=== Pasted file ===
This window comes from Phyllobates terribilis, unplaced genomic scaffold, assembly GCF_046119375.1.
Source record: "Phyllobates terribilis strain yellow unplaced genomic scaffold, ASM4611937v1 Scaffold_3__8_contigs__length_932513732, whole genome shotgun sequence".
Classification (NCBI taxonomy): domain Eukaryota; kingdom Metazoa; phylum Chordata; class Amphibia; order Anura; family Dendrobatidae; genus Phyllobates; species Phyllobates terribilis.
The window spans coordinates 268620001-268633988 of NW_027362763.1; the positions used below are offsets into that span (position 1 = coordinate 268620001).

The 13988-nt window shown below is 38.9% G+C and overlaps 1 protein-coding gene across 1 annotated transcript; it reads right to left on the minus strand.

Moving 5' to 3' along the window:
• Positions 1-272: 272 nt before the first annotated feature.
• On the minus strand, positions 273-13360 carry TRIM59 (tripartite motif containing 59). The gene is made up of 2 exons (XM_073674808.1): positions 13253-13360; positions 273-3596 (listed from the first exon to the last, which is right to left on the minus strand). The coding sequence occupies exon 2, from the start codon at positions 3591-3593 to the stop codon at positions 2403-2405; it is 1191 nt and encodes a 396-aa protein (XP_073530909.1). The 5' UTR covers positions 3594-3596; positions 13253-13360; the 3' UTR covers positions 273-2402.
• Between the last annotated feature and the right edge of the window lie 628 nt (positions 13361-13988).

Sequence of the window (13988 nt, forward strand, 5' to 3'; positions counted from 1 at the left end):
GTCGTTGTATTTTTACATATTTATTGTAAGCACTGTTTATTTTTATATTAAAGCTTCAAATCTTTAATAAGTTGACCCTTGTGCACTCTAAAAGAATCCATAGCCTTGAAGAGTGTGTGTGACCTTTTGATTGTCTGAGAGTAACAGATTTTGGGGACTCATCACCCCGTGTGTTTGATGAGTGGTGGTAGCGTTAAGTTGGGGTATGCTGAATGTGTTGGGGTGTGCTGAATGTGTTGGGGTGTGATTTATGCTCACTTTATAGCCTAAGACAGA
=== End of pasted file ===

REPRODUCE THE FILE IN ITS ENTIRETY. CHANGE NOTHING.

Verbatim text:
This window comes from Phyllobates terribilis, unplaced genomic scaffold, assembly GCF_046119375.1.
Source record: "Phyllobates terribilis strain yellow unplaced genomic scaffold, ASM4611937v1 Scaffold_3__8_contigs__length_932513732, whole genome shotgun sequence".
Classification (NCBI taxonomy): domain Eukaryota; kingdom Metazoa; phylum Chordata; class Amphibia; order Anura; family Dendrobatidae; genus Phyllobates; species Phyllobates terribilis.
The window spans coordinates 268620001-268633988 of NW_027362763.1; the positions used below are offsets into that span (position 1 = coordinate 268620001).

The 13988-nt window shown below is 38.9% G+C and overlaps 1 protein-coding gene across 1 annotated transcript; it reads right to left on the minus strand.

Moving 5' to 3' along the window:
• Positions 1-272: 272 nt before the first annotated feature.
• On the minus strand, positions 273-13360 carry TRIM59 (tripartite motif containing 59). The gene is made up of 2 exons (XM_073674808.1): positions 13253-13360; positions 273-3596 (listed from the first exon to the last, which is right to left on the minus strand). The coding sequence occupies exon 2, from the start codon at positions 3591-3593 to the stop codon at positions 2403-2405; it is 1191 nt and encodes a 396-aa protein (XP_073530909.1). The 5' UTR covers positions 3594-3596; positions 13253-13360; the 3' UTR covers positions 273-2402.
• Between the last annotated feature and the right edge of the window lie 628 nt (positions 13361-13988).

Sequence of the window (13988 nt, forward strand, 5' to 3'; positions counted from 1 at the left end):
GTCGTTGTATTTTTACATATTTATTGTAAGCACTGTTTATTTTTATATTAAAGCTTCAAATCTTTAATAAGTTGACCCTTGTGCACTCTAAAAGAATCCATAGCCTTGAAGAGTGTGTGTGACCTTTTGATTGTCTGAGAGTAACAGATTTTGGGGACTCATCACCCCGTGTGTTTGATGAGTGGTGGTAGCGTTAAGTTGGGGTATGCTGAATGTGTTGGGGTGTGCTGAATGTGTTGGGGTGTGATTTATGCTCACTTTATAGCCTAAGACAGA